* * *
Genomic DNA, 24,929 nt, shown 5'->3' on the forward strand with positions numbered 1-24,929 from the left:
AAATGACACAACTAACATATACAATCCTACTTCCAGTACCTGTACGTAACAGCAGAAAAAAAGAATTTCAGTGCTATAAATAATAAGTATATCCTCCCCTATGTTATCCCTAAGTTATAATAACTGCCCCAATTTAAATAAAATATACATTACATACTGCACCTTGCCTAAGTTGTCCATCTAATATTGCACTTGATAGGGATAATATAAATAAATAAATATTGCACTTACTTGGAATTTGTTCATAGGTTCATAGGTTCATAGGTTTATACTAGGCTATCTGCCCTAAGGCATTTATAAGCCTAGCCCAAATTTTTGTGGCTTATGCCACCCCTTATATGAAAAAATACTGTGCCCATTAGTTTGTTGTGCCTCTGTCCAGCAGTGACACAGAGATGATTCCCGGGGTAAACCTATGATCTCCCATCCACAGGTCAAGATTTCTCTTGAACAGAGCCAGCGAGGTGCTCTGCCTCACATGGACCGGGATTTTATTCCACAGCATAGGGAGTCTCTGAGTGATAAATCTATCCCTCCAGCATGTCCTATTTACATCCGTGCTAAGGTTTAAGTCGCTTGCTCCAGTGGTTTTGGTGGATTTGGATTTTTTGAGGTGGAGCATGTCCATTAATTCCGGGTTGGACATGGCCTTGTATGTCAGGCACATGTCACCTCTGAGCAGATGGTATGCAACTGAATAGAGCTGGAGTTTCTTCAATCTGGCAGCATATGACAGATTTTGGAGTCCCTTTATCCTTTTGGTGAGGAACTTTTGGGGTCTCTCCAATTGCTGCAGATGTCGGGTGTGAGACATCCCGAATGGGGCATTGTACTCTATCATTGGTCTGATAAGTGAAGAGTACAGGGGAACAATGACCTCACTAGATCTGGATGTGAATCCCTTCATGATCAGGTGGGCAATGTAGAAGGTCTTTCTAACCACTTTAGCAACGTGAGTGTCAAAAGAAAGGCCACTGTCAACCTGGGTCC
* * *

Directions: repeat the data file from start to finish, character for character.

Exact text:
Genomic DNA, 24,929 nt, shown 5'->3' on the forward strand with positions numbered 1-24,929 from the left:
AAATGACACAACTAACATATACAATCCTACTTCCAGTACCTGTACGTAACAGCAGAAAAAAAGAATTTCAGTGCTATAAATAATAAGTATATCCTCCCCTATGTTATCCCTAAGTTATAATAACTGCCCCAATTTAAATAAAATATACATTACATACTGCACCTTGCCTAAGTTGTCCATCTAATATTGCACTTGATAGGGATAATATAAATAAATAAATATTGCACTTACTTGGAATTTGTTCATAGGTTCATAGGTTCATAGGTTTATACTAGGCTATCTGCCCTAAGGCATTTATAAGCCTAGCCCAAATTTTTGTGGCTTATGCCACCCCTTATATGAAAAAATACTGTGCCCATTAGTTTGTTGTGCCTCTGTCCAGCAGTGACACAGAGATGATTCCCGGGGTAAACCTATGATCTCCCATCCACAGGTCAAGATTTCTCTTGAACAGAGCCAGCGAGGTGCTCTGCCTCACATGGACCGGGATTTTATTCCACAGCATAGGGAGTCTCTGAGTGATAAATCTATCCCTCCAGCATGTCCTATTTACATCCGTGCTAAGGTTTAAGTCGCTTGCTCCAGTGGTTTTGGTGGATTTGGATTTTTTGAGGTGGAGCATGTCCATTAATTCCGGGTTGGACATGGCCTTGTATGTCAGGCACATGTCACCTCTGAGCAGATGGTATGCAACTGAATAGAGCTGGAGTTTCTTCAATCTGGCAGCATATGACAGATTTTGGAGTCCCTTTATCCTTTTGGTGAGGAACTTTTGGGGTCTCTCCAATTGCTGCAGATGTCGGGTGTGAGACATCCCGAATGGGGCATTGTACTCTATCATTGGTCTGATAAGTGAAGAGTACAGGGGAACAATGACCTCACTAGATCTGGATGTGAATCCCTTCATGATCAGGTGGGCAATGTAGAAGGTCTTTCTAACCACTTTAGCAACGTGAGTGTCAAAAGAAAGGCCACTGTCAACCTGGGTCC